Comics are often products of the time they’re created in. From the gradual increase in representation to the appearances of political figures in storylines — comics provide reflections, parallels and commentary on the political climate they are conceived in.
What started as blatant representation of perceived socially correct values from superhero figureheads such as Captain America and Superman have not only changed over time, but developed into more complex ideas and stories. Now more than ever, for better or worse, grey areas and social issues we muse and debate over have seeped into our comics. Sometimes the political climate is mirrored, analysed and explored really well (see: Civil War, 2006) and sometimes they turn Captain America into a Nazi as a knee-jerk reaction to the Trump election and the increase of white nationalist sentiment. Glad that’s over — as it was terrible.
So, if we take the first example of Civil War and take a closer look we’ll see a great story and an engaging commentary on power dynamics and responsibilities of the state versus the individual. We are also given two sides to a coin and then the ethical complexities are layered on with consideration until you have a very political story that also holds up as a classic Superhero tale. Although Iron Man is given the role of the Heel in this arc, his cause isn’t inherently sinister, which lends it to situations we all find ourselves in these days. Two party systems where we don’t agree with the figureheads, but vote for them because they’re pushing things we need or want. On the reverse; Captain America is given the role of the resistant hero. However, the way he is forced to operate in order to fight for his beliefs lends itself to a place along the scale towards him being an anarchist.
Now, if we look at the second example of the whole Captain America “Hail Hydra” nonsense, it is not done well by any stretch of the imagination. Although, it is inspired by politics and the current political climate. In the wake of the Trump election people were understandably concerned about the increasing nationalist sentiments being displayed by some parties who endorsed him. On top of this, several individuals in his cabinet including Trump himself had displayed actions and opinions that were worrying for a lot of Americans and the world at large. Instead of creating a well-thought-out commentary we had: “What if Cap was a Nazi the whole time?!” While I understand the attempted commentary on this, it didn’t really make any sense to turn Steve into a Hydra sleeper. Now, I know it was done with the Cosmic Cube, but it seemed to only be done because it made Cap the opposite of what he usually is — which came off lazy. Steve himself is an immigrant who historically became disenfranchised by the corruption he saw in the government. This is partly why he sided with the regular heroes during the Civil War and refused to hunt his friends for the US government.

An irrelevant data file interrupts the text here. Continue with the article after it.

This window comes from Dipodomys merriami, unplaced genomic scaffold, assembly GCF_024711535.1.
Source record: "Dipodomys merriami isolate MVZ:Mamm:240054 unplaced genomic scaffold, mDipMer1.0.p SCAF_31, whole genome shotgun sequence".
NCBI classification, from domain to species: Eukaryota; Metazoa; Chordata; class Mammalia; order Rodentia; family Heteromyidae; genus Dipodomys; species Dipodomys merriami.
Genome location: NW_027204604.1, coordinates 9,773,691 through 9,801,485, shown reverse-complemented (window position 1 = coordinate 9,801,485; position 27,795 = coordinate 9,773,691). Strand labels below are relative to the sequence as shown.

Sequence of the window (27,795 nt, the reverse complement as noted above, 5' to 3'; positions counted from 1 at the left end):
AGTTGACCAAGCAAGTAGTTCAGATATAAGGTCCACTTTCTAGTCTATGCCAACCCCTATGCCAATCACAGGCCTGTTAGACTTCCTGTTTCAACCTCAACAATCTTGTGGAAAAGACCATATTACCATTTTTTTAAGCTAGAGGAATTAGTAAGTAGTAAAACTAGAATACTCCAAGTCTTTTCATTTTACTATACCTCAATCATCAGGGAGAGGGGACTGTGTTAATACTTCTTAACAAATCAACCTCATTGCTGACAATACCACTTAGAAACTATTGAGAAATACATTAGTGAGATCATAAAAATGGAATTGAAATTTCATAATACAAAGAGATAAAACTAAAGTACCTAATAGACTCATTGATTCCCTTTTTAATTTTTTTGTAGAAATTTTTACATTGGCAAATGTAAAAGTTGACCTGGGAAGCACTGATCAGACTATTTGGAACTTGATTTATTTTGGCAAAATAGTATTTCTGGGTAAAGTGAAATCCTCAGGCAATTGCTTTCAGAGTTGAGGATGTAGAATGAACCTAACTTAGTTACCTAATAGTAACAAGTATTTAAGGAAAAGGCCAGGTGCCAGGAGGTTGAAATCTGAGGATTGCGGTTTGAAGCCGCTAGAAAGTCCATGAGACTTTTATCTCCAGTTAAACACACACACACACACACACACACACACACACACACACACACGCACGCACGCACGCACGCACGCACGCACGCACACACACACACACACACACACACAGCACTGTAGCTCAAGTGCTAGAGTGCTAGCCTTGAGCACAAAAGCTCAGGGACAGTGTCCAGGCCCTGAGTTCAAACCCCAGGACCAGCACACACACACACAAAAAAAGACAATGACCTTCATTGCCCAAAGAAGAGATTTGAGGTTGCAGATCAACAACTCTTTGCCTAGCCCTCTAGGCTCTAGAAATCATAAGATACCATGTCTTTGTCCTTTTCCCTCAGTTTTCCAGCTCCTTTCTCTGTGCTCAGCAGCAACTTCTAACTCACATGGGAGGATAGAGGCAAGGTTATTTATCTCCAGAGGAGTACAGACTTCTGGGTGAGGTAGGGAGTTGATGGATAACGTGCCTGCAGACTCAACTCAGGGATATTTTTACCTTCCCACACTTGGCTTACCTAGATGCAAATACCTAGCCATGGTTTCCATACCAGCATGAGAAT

While Cap still does represent America and the American Dream, it is very much from a standpoint that he believes the country is a place anyone can come to and thrive. This is diametrically opposed to Hydra’s and Nazi values. I separate the two because in this same storyline they wanted to try and pull the“Hydra aren’t Nazis they were just working with them!” garbage.
A few years ago there was a period called Dark Reign where Norman Osborn became director of S.H.I.E.L.D and started abusing that power to be very, very evil. I mean, what did you expect from the Green Goblin? This was, mostly, a good narrative and it allowed one of my favourite X-men stories (Utopia) to happen. This would better mirror the way things are at the moment. So, rushing out the Captain America Hydra turn was entirely unnecessary in retrospect.
As bad as the commentary or issues are sometimes handled — I wouldn’t ever want to see politics removed from comics. For every bad decision, there’s an equally good one. More representation in recent years has been one of the aforementioned better decisions. Heroes from all walks of life now adorn stands and it’s slowly becoming a world more like the real world. In order to properly reflect the times — you absolutely must reflect the people. We also often forget comic books are for kids and young adults, probably even more than they are for adults. So, having these communities, people and cultures included in our comics helps educate further generations on the world around them.
Currently, in the Marvel universe my favourite superhero (Nova) is now a 15 year old Latino kid and the legendary sword Excalibur is wielded by a Muslim woman. We’re getting to a place where anyone from anywhere can be anything and that’s fantastic. We’ll always have people who complain and push against progress but if you really are a fan of the kind of comics that mirror our real world — you have to acknowledge different kinds of people are all around you. The first port of call is sometimes to call for the “This is political correctness gone mad!” brigade that used to pop up whenever someone mentioned a black Spider-man. Politics and the world outside cannot be hidden from you or these stories. Anyone could be Spider-man. He could be a black kid, he could be me. That radioactive spider could have also bitten someone who refuses to believe that anyone other than a white person could be Spider-man.
So believe me when I tell you that from Kamala Khan putting on the Ms. Marvel mantle to Peter Parker slapping Al Gore* in front of the world — You cannot keep politics out of comics.
*It was actually The Chameleon posing as Al Gore, just in case you ever get asked in a quiz.